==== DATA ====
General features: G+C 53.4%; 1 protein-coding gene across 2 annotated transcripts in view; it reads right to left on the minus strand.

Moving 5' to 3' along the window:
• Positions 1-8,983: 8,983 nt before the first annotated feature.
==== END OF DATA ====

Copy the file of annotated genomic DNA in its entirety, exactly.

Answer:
General features: G+C 53.4%; 1 protein-coding gene across 2 annotated transcripts in view; it reads right to left on the minus strand.

Moving 5' to 3' along the window:
• Positions 1-8,983: 8,983 nt before the first annotated feature.